Most public employees don't have generous pensions. After a career with annual pay averaging less than $45,000, the typical newly-retired public employee receives a pension of $19,000 a year. Few would call that overly generous. And most of that $19,000 isn't even on taxpayers' shoulders. While they're working, most public employees contribute a portion of their salaries into their pension plans. Taxpayers are directly responsible for only about 14 percent of public retirement benefits. Remember also that many public workers aren't covered by Social Security, so the government isn't contributing 6.25 of their pay into the Social Security fund as private employers would. ...
Don't get me wrong. When times are tough, public employees should have to make the same sacrifices as everyone else. And they are right now. Pay has been frozen for federal workers, and for many state workers across the country as well.
But isn't it curious that when it comes to sacrifice, Republicans don't include the richest people in America? To the contrary, they insist the rich should sacrifice even less, enjoying even larger tax cuts that expand public-sector deficits. That means fewer public services, and even more pressure on the wages and benefits of public employees.
It's only average workers -- both in the public and the private sectors -- who are being called upon to sacrifice.
This is what the current Republican attack on public-sector workers is really all about. Their version of class warfare is to pit private-sector workers against public servants. They'd rather set average working people against one another -- comparing one group's modest incomes and benefits with another group's modest incomes and benefits -- than have Americans see that the top 1 percent is now raking in a bigger share of national income than at any time since 1928, and paying at a lower tax rate. And Republicans would rather you didn't know they want to cut taxes on the rich even more.
You might think that now would be the worst time to try to cut Social Security, with 10 percent measured unemployment, with many people's private savings having been wiped out, first in the stock market collapse and then with the collapse in house prices. You might think this is a great time to remember why we have Social Security: because it's secure. Housing bubbles and stock market bubbles may inflate and burst, industries that paid living wages may be shipped to Mexico and China, but since the program was established during the Great Depression, Social Security has never failed to pay scheduled benefits.
But this reality is being turned upside down. The presence of unnecessary suffering is being used not as an argument to alleviate suffering, but as an argument for creating more unnecessary suffering. "We all have to make sacrifices in these difficult times," although of course the people at the top of the income and wealth distribution - in particular, the high-rolling gamblers on Wall Street who brought down the economy - are not being asked to make any sacrifices.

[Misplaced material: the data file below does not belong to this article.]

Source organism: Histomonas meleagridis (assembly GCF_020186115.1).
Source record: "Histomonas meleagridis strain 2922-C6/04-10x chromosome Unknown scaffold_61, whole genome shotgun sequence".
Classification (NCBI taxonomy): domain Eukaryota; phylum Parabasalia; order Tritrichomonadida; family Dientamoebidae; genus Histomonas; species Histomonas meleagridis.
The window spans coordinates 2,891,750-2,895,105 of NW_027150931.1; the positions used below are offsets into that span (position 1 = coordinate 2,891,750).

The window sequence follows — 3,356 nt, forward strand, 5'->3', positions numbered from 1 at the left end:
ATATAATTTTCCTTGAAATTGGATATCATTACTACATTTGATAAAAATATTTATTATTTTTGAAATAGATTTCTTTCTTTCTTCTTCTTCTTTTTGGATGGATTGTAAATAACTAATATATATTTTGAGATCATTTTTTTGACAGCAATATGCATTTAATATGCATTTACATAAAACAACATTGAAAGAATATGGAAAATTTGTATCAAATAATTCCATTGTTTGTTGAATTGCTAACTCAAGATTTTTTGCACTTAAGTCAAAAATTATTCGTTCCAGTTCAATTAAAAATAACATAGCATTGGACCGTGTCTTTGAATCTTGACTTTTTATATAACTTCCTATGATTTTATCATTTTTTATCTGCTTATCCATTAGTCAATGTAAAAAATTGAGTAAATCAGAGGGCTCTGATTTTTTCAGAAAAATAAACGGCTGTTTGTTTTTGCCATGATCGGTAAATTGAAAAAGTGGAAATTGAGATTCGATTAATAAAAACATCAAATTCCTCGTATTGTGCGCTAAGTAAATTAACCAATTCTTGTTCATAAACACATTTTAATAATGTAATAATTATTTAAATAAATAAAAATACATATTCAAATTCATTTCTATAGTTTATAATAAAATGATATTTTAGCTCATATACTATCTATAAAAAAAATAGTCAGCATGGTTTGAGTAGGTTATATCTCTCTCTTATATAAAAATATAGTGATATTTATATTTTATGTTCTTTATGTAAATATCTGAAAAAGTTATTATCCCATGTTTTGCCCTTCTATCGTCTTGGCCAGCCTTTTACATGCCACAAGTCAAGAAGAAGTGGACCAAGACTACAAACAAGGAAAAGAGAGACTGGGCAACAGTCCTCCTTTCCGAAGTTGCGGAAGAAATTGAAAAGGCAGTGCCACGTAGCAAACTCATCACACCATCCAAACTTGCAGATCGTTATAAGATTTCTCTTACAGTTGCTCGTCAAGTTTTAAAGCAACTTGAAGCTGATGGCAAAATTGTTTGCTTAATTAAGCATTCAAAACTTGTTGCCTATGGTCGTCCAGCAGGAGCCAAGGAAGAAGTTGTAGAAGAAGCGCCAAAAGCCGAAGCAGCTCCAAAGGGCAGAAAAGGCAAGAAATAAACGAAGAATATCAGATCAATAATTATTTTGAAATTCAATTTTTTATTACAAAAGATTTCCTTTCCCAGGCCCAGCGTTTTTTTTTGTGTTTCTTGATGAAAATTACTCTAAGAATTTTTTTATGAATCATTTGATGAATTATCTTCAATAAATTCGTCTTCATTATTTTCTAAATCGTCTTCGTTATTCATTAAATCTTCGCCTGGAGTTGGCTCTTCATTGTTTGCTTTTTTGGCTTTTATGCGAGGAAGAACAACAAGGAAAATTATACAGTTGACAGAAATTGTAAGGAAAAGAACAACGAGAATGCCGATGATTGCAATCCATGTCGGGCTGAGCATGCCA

Porter continues: "According to the Organization for Economic Cooperation and Development, the average earnings of the richest 10 percent of Americans are 16 times those for the 10 percent at the bottom of the pile. That compares with a multiple of 8 in Britain and 5 in Sweden. Not coincidentally, Americans are less economically mobile than people in other developed countries. There is a 42 percent chance that the son of an American man in the bottom fifth of the income distribution will be stuck in the same economic slot. The equivalent odds for a British man are 30 percent, and 25 percent for a Swede."
For students of history and economics, this is shocking stuff. Europeans came to America in search of opportunity, for a better chance at a brighter future. How can it be that it's easier to get ahead in Britain--famously ossified, rigidly class-defined Britain? ...
The "middle-class squeeze," Frank explains, pressures voters to vote against higher taxes that would support improvements in public infrastructure. We all pay: "Rich and poor alike endure crumbling roads, weak bridges, an unreliable rail system, and cargo containers that enter our ports without scrutiny. And many Americans live in the shadow of poorly maintained dams that could collapse at any moment."...
Rising income inequality means trouble. Not just for our waistlines, but for the system that has created the problem: corporate capitalism. "If only a very lucky few can aspire to a big reward," Porter warns, "most workers are likely to conclude that it is not worth the effort to try." That would lead to less legitimate innovation, fewer new businesses. The best and the brightest will conclude, as they have in post-Soviet Russia, that crime is the only economic activity that pays.